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The Techniques Revise

From: Wayne Dick <wayneedick@gmail.com>
Date: Sun, 4 Aug 2013 16:02:49 -0400
Message-ID: <CAJeQ8SBHBsDxy-yibesavhu9je8hk8JFCS6F_JDioWoBe1p09A@mail.gmail.com>
To: Shawn Henry <shawn@w3.org>, "EOWG (E-mail)" <w3c-wai-eo@w3.org>
The new techniques document is deeply flawed, and reduces access for
people with disabilities. My primary trouble is what I consider to be
an industry orientation of WCAG WG.

Slowly but surely, the WCAG WG is taking back necessary accessibility
needs.  Their lack of support of 200% enlargement with effective word
wrapping is just one of many.  Let me be clear, I know that zoom will
not enable word wrapping.  However, when browsers enable text-only
enlargement of text, WCAG WG does not consider lack of support for
word wrapping to be a failure.  What is that?  Word wrapping is
necessary for effective reading. If the browser supports word wrapping
the content should as well.

The stance that accessibility need not be supported by techniques will
seriously harm people with disabilities.  The problem is that vendors
lie about accessibility when they sell software to large institutions.
 The only protection for school districts, universities and other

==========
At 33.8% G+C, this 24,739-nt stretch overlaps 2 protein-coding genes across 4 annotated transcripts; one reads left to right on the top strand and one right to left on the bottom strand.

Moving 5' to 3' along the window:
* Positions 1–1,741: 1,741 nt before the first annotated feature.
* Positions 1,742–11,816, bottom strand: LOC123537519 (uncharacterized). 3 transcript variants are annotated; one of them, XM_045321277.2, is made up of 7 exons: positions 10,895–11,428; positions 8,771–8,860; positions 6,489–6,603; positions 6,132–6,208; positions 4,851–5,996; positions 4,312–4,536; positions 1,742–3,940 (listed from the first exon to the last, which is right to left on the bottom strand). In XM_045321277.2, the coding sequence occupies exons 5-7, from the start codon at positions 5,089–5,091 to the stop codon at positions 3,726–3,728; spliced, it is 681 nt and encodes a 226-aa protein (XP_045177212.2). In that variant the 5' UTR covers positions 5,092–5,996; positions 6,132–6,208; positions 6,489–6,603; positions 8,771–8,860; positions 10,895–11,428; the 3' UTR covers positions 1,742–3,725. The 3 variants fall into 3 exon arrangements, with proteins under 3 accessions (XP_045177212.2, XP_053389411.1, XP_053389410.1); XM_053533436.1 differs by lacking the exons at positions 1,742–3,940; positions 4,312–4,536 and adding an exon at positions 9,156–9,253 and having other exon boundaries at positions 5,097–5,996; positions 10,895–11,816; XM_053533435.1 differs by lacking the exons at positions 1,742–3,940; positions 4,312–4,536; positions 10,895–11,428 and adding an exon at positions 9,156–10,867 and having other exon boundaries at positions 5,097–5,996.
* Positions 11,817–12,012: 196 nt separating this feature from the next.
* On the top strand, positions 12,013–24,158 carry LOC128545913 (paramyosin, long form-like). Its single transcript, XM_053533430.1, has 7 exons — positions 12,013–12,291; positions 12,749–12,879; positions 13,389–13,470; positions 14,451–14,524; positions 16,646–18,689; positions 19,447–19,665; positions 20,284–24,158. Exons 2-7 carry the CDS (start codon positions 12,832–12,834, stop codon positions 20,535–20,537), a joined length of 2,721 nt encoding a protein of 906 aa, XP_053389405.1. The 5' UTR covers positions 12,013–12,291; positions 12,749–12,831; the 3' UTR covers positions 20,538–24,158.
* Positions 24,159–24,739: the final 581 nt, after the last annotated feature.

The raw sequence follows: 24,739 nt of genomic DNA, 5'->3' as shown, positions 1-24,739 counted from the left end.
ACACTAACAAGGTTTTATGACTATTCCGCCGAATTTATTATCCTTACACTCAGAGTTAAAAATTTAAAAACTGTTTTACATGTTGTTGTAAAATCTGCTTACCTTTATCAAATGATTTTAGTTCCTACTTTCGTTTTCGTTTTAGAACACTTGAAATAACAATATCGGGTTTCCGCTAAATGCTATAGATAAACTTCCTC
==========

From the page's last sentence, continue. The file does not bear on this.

large entities is reliance on formally written guidelines with
up-to-date implementation techniques.  I would advise any institution
to never buy any product that does not meet current WCAG Techniques.
If a vendor comes up with a new technique they should get it to WCAG
WG right away.  I will work very hard at warning my own CSU System
from taking this advice.

Finally there is G140: Separating information and structure from
presentation to enable different presentations.  WCAG WG has narrowed
the concept of separating content beneath the needs of most people
with print disabilities.  Actually WCAG WG narrowed this level of
accessibility just enough to make it possible for PDF to pass WCAG.
The "Example 2: Tagged PDF" on tagged PDF is an embarrassment for W3C.

If WAI really goes forward with this version of Techniques it will
cost the organization all its hopes for Standards Harmonization.
Governments will have to make their own techniques to protect their
people with disabilities.

Sincerely,

Wayne
Received on Sunday, 4 August 2013 20:03:18 UTC

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